– the exposure of a gem to high temperatures for the purpose of altering its color and/or clarity.
1. The most commonly encountered heat-treated gems include.
Amber – When amber is submerged in hot oil—linseed oil for example—it's inherent body color can darken, and the material can take on a clearer appearance. The hot oil can also cause the material to develop a series of spangled, glittery inclusions.
The rounded inclusions in amber are caused by immersing it in heated oil, which results in a “spangled” effect.
Amethyst – Heating can remove unwanted brownish inclusions in some amethysts or lighten the color of overly dark stones.
Aquamarine – Without treatment, much of the aquamarine is blue–green in coloration. Heating in a controlled environment can remove the greenish color component from the material to produce a more blue appearance.
Citrine – Some forms of amethyst can be heated and turned into citrine.
Ruby – Heating can remove purplish coloration rendering a more pure red color. The process can also remove “silk” (minute needle–like inclusions) that can cause a gem to appear lighter in tone and be more opaque. Heating can also cause recrystallization of the silk inclusions to make them more prominent which allows the gemstone to have stronger asterism (a reflecting star effect).
Sapphire – Heating can intensify, or even induce, a blue coloration in sapphires. The heating can also remove “silk” inclusions, which also helps to make the material appear more transparent. It can also cause recrystallization of the silk inclusions to make them more prominent, which allows the gemstone to have stronger asterism (a reflecting star effect).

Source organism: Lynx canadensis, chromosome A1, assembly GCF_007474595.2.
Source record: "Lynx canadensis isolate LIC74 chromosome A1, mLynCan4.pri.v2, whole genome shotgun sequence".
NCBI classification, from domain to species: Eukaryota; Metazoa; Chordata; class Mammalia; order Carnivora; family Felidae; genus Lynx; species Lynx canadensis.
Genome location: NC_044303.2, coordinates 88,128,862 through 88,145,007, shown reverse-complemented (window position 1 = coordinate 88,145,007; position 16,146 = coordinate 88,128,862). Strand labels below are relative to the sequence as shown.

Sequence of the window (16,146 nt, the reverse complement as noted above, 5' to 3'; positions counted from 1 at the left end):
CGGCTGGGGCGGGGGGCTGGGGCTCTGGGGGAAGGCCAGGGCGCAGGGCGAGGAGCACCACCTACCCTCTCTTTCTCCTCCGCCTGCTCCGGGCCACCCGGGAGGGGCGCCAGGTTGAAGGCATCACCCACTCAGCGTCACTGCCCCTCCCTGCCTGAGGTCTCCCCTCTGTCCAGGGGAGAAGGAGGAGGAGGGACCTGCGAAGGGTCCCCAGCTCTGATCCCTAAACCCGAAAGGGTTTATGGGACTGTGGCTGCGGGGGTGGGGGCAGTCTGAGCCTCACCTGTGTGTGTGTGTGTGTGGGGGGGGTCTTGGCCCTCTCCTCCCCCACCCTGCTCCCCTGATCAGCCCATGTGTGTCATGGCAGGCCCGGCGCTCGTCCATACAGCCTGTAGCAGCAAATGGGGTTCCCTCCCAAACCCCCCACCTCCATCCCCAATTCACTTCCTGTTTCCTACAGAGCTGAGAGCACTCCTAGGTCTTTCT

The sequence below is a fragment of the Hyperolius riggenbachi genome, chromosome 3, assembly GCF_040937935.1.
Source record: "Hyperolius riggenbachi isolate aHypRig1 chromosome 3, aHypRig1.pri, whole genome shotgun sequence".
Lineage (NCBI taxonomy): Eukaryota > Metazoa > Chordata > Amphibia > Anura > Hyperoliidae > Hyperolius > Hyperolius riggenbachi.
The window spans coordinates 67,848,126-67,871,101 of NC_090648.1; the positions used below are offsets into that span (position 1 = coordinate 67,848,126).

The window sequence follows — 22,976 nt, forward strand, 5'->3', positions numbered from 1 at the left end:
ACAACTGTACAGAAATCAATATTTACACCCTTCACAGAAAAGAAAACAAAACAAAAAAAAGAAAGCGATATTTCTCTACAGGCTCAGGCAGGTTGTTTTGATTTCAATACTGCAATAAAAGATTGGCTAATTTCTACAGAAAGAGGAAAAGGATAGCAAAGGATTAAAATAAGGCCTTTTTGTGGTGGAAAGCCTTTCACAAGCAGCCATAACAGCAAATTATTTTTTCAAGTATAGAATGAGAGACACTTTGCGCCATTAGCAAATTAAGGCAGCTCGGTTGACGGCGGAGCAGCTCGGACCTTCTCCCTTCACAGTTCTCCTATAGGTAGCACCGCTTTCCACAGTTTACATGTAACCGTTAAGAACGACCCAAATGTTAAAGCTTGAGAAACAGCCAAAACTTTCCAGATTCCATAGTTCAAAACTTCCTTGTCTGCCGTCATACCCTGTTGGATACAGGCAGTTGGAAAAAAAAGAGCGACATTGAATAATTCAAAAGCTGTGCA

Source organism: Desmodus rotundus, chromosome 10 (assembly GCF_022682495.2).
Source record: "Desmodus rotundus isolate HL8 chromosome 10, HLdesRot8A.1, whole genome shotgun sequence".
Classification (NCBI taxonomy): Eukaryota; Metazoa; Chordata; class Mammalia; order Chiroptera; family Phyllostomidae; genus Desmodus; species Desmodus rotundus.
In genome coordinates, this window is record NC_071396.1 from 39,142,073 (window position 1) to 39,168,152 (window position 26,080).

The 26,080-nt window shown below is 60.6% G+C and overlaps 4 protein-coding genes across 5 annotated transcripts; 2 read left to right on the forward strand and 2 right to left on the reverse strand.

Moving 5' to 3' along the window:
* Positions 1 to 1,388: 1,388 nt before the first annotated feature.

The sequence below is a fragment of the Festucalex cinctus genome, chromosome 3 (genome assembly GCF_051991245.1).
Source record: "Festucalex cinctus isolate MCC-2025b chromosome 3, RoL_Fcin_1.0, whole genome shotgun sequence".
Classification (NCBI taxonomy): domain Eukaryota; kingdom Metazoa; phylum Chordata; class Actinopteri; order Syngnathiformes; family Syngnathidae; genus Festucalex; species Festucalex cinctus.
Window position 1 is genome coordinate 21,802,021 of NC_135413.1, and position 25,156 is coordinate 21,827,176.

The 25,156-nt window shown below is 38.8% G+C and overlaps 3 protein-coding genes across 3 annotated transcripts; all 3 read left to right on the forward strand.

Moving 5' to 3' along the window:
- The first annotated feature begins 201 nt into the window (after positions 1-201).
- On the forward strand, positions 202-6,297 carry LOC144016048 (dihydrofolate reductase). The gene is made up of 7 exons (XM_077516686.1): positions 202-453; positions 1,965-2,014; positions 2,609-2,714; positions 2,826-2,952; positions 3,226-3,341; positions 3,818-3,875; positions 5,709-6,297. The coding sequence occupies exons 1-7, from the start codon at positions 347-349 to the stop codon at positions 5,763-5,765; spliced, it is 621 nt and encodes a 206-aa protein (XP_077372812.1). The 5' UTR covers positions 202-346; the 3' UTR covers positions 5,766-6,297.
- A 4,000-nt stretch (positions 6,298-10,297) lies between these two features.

Pale sapphires that were once discarded in the mining process were treated to a desirable color of blue when heated in a controlled environment.
Tanzanite – The mineral zoisite, which includes the gem variety known as tanzanite, it is often heated at low temperatures to remove a brownish color component to produce a stronger purplish-blue color.
Tanzanite often is mined as a brownish material (as the rough and cut stone on the left show). Once heated, the gem changes to a blue or purplish blue color (as the rough and cut gem on the right show).
Topaz – Heating yellowish pink topaz sometimes has the effect of removing the yellowish color component, thereby intensifying the pink color. Heating is also used to control the color of blue topaz—the material that may have started out as colorless is irradiated followed by heating which results in a desirable blue color.
This imperial topaz crystal was sawn in half. The crystal on the right was heated resulting in the purplish pink color. Both colors are highly desired in the market.
Tourmaline – Sometimes heat treating can cause overly dark green material to become lighter in tone, or it may affect the color in other tourmalines.
Zircon – Some reddish brown zircons are heated in controlled environments to produce more commercially viable colors, including an intense blue.
2. Durability factors – Heat treatments in all of the gemstones mentioned above are considered durable and permanent under normal handling conditions.
3. Special care requirements – Submitting gemstones to intense heat may render them slightly more brittle than usual, and care must be taken not to damage pointed faceted corners and edges.
Source: Robert Weldon, www.gia.edu
To learn more about gem treatments see also: